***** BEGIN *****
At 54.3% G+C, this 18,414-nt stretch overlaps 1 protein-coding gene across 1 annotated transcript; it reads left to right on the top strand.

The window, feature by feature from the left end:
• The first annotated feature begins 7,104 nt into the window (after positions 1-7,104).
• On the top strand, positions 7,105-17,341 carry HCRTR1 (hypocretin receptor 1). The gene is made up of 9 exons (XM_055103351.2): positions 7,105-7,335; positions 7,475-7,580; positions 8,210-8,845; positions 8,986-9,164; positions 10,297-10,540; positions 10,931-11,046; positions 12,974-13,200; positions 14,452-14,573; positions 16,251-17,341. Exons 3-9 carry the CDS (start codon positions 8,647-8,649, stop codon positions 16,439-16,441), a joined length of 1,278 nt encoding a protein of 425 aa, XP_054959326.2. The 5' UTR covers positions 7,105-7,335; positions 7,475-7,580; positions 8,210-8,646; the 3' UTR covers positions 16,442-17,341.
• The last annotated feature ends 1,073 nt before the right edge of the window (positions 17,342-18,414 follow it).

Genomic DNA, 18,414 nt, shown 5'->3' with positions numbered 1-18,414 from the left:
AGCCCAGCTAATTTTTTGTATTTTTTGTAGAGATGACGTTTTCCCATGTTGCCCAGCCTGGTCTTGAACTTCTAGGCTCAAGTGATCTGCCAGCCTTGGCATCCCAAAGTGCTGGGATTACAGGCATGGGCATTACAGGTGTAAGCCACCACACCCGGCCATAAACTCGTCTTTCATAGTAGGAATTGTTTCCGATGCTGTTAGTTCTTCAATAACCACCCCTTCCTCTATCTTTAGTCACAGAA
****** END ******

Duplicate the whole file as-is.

At 54.3% G+C, this 18,414-nt stretch overlaps 1 protein-coding gene across 1 annotated transcript; it reads left to right on the top strand.

The window, feature by feature from the left end:
• The first annotated feature begins 7,104 nt into the window (after positions 1-7,104).
• On the top strand, positions 7,105-17,341 carry HCRTR1 (hypocretin receptor 1). The gene is made up of 9 exons (XM_055103351.2): positions 7,105-7,335; positions 7,475-7,580; positions 8,210-8,845; positions 8,986-9,164; positions 10,297-10,540; positions 10,931-11,046; positions 12,974-13,200; positions 14,452-14,573; positions 16,251-17,341. Exons 3-9 carry the CDS (start codon positions 8,647-8,649, stop codon positions 16,439-16,441), a joined length of 1,278 nt encoding a protein of 425 aa, XP_054959326.2. The 5' UTR covers positions 7,105-7,335; positions 7,475-7,580; positions 8,210-8,646; the 3' UTR covers positions 16,442-17,341.
• The last annotated feature ends 1,073 nt before the right edge of the window (positions 17,342-18,414 follow it).

Genomic DNA, 18,414 nt, shown 5'->3' with positions numbered 1-18,414 from the left:
AGCCCAGCTAATTTTTTGTATTTTTTGTAGAGATGACGTTTTCCCATGTTGCCCAGCCTGGTCTTGAACTTCTAGGCTCAAGTGATCTGCCAGCCTTGGCATCCCAAAGTGCTGGGATTACAGGCATGGGCATTACAGGTGTAAGCCACCACACCCGGCCATAAACTCGTCTTTCATAGTAGGAATTGTTTCCGATGCTGTTAGTTCTTCAATAACCACCCCTTCCTCTATCTTTAGTCACAGAA